The researchers first determined the volume of water retained by three commonly grown Asian vegetables, and then used a statistical model to estimate rotavirus disease burdens associated with wastewater irrigation. Rotavirus is associated with diarrheal disease in children, and was chosen as the focus of the study because diarrheal disease is associated with 74 percent of wastewater-related deaths, 90 percent of which occur in children. According to the WHO, diarrheal disease is the second leading global cause of death in children under five years old, and is responsible for the deaths of approximately wastewater.china760,000 children each year. Diarrhea can last several days, and can leave the body without the water and salts that are necessary for survival. Most people who die from diarrhea actually die from severe dehydration and fluid loss.

Based on their findings, the researchers concluded that the probability curves of the annual disease burden “exceeded the WHO’s threshold for acceptable level of risk from wastewater reuse by two to three orders of magnitude.” Some vegetables posed greater risk than others, because leaf shape affects the amount of wastewater and contaminants that are retained. Vegetables such as bok choy posed the least risk and choy sum the greatest risk, whereas lettuce and gai lan had similar risk profiles. The viral decay rate also varies depending on the plant. The authors say that more research on the rate of viral decay on various crops would increase the accuracy of risk estimations.

The probability of rotavirus infection is affected by uncertainty in virus concentration and variation in vegetable consumption. For example, the mean daily per capita lettuce consumption in Australia is 21.81 grams lettuce/person day, compared to a mean of 171.94 grams lettuce / person day in China, although there is seasonal variation in consumption patterns.

The dose-response model, which characterizes the relationship between exposure level to contaminants and the probability of developing disease, is a source of uncertainty in the risk assessment. The rotavirus infection rates were based on data from an infectivity trial in adults, but rotavirus primarily affects children. Lower doses induce infectivity in children faster than adults, so the estimated disease burdens from the researchers’ statistical model may underestimate the actual risk to children. Collecting rotavirus infectivity data for children would improve the accuracy of risk assessments of the threat.

Although there are Chinese national standards and regulations for the reuse of wastewater, they present only threshold concentrations for bacteria such as E. coli, not viruses. Furthermore, while there are regulations relating to water quality, there is no guideline for risk management around wastewater reuse in China. The risk management approach involves more pro-active identification and management of risk, rather than relying on post-treatment testing for managing reuse schemes. Considering the global increase in wastewater use for agricultural irrigation, assessing the health risks from reuse schemes is necessary to develop better wastewater management policies to protect public health.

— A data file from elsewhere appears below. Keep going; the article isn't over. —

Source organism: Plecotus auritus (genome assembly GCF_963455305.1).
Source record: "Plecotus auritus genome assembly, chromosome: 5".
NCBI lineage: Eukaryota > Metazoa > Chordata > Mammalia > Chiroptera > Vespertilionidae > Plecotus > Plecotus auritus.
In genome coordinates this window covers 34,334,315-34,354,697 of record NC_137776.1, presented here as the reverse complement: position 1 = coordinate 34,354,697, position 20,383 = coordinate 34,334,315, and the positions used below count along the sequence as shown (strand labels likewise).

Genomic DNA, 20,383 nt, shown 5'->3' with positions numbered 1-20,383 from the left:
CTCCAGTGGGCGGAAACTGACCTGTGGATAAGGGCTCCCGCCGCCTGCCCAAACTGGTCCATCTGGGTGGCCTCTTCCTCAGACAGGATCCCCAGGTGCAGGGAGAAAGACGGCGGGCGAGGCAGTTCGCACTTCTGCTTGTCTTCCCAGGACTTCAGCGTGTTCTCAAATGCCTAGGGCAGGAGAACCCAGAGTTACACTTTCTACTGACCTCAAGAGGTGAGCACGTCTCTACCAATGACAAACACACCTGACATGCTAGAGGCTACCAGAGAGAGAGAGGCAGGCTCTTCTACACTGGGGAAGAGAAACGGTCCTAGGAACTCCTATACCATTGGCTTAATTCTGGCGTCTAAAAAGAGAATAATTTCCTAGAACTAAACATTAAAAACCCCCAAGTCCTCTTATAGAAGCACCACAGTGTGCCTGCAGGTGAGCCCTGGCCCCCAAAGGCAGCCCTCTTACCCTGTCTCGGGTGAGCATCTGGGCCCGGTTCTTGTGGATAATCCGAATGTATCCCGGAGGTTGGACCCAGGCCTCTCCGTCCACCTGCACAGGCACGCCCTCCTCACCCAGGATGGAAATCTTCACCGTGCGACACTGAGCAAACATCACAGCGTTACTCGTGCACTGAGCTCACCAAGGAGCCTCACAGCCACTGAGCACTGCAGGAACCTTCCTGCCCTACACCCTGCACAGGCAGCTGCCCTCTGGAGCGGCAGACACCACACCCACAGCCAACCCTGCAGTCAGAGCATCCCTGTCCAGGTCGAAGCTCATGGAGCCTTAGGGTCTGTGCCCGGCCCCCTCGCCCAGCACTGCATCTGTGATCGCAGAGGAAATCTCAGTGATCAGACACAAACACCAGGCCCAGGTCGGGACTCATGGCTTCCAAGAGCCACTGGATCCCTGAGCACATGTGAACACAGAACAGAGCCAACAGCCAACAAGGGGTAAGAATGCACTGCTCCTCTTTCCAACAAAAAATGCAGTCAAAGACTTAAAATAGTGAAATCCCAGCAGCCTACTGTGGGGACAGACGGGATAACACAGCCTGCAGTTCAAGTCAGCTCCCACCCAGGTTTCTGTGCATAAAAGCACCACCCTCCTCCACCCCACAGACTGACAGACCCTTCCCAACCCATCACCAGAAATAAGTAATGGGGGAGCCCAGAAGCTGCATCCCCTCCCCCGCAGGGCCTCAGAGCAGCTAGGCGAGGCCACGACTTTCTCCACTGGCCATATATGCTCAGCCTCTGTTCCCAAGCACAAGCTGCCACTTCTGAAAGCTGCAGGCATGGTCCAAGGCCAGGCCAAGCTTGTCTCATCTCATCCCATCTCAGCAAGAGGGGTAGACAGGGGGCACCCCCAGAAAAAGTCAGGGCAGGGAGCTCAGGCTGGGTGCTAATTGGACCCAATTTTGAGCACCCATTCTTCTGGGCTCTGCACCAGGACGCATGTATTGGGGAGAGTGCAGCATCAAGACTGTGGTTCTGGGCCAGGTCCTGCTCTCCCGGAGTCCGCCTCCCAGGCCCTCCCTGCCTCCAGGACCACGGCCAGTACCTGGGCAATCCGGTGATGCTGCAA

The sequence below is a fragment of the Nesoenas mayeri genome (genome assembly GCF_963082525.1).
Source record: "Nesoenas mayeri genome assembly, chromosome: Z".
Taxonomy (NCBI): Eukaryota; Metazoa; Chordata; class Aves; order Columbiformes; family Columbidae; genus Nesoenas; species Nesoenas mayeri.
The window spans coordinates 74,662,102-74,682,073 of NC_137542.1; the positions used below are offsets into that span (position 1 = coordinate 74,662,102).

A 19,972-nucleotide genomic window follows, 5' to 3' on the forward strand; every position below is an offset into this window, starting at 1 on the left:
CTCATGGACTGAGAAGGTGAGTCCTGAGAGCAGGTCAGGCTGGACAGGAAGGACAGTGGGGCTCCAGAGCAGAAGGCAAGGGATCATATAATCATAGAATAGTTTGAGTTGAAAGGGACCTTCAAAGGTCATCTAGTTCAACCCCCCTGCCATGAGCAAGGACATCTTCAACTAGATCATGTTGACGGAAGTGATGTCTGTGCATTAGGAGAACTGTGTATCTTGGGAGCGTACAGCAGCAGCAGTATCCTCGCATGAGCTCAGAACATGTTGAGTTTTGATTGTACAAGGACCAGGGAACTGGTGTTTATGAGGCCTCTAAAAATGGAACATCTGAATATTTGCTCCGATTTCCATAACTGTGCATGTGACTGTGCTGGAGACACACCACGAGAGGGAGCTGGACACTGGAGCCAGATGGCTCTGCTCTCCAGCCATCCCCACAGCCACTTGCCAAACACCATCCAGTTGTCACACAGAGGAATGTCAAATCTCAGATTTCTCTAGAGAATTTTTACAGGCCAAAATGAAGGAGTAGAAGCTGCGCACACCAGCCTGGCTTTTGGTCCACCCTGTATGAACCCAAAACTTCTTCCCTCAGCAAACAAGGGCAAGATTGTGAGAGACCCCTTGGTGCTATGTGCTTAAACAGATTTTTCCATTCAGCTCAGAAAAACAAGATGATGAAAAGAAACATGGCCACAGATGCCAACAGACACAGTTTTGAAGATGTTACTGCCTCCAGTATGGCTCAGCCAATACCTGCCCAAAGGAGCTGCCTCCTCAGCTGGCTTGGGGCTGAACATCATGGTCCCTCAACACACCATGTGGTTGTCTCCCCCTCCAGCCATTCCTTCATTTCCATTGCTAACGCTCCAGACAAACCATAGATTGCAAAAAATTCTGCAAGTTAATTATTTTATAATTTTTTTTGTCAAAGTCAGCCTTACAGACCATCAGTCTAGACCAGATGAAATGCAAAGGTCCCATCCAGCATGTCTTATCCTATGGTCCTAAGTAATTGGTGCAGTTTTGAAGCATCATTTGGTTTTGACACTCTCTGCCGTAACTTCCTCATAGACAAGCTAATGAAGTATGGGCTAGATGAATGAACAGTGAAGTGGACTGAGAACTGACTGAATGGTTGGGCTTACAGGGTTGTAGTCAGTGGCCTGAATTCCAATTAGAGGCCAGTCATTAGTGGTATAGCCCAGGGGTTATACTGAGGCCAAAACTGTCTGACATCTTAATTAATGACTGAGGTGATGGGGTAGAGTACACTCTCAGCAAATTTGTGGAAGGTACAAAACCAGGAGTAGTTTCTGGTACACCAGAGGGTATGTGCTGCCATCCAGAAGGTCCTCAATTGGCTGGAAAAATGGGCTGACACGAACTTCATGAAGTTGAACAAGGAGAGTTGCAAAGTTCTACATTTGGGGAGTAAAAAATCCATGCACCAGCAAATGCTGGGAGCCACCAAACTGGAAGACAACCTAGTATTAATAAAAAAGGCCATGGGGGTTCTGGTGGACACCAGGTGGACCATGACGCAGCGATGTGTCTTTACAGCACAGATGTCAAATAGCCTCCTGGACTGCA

Prevalence of shiga-toxin producing E. coli, Salmonella enterica, and Listeria monocytogenes

There’s a lot of STECs out there.

Cooley et al report in Frontiers that, produce contaminated with enteric pathogens is a major source of foodborne illness in the United States. Lakes, streams, rivers, and ponds were sampled with Moore swabs bi-monthly for over 2 years at 30 locations in the vicinity of a leafy green growing region on the Central California Coast and screened for Shiga toxin producing Escherichia coli (STEC), Salmonella enterica, and Listeria monocytogenes lettuceto evaluate the prevalence and persistence of pathogen subtypes. The prevalence of STEC from 1386 samples was 11%; 110 samples (8%) contained E. coli O157:H7 with the highest prevalence occurring close to cattle operations. Non-O157 STEC isolates represented major clinical O-types and 57% contained both shiga toxin types 1 and 2 and intimin. Multiple Locus Variable Number Tandem Repeat Analysis of STEC isolates indicated prevalent strains during the period of study. Notably, Salmonella was present at high levels throughout the sampling region with 65% prevalence in 1405 samples resulting in 996 isolates with slightly lower prevalence in late autumn. There were 2, 8, and 14 sites that were Salmonella-positive over 90, 80, and 70% of the time, respectively. The serotypes identified most often were 6,8:d:-, Typhimurium, and Give. Interestingly, analysis by Pulsed Field Gel Electrophoresis indicated persistence and transport of pulsotypes in the region over several years. In this original study of L. monocytogenes in the region prevalence was 43% of 1405 samples resulting in 635 individual isolates. Over 85% of the isolates belonged to serotype 4b with serotypes 1/2a, 1/2b, 3a, 4d with 4e representing the rest, and there were 12 and 2 sites that were positive over 50 and 80% of the time, respectively. Although surface water is not directly used for irrigation in this region, transport to the produce can occur by other means. This environmental survey assesses initial contamination levels toward an understanding of transport leading to produce recalls or outbreaks.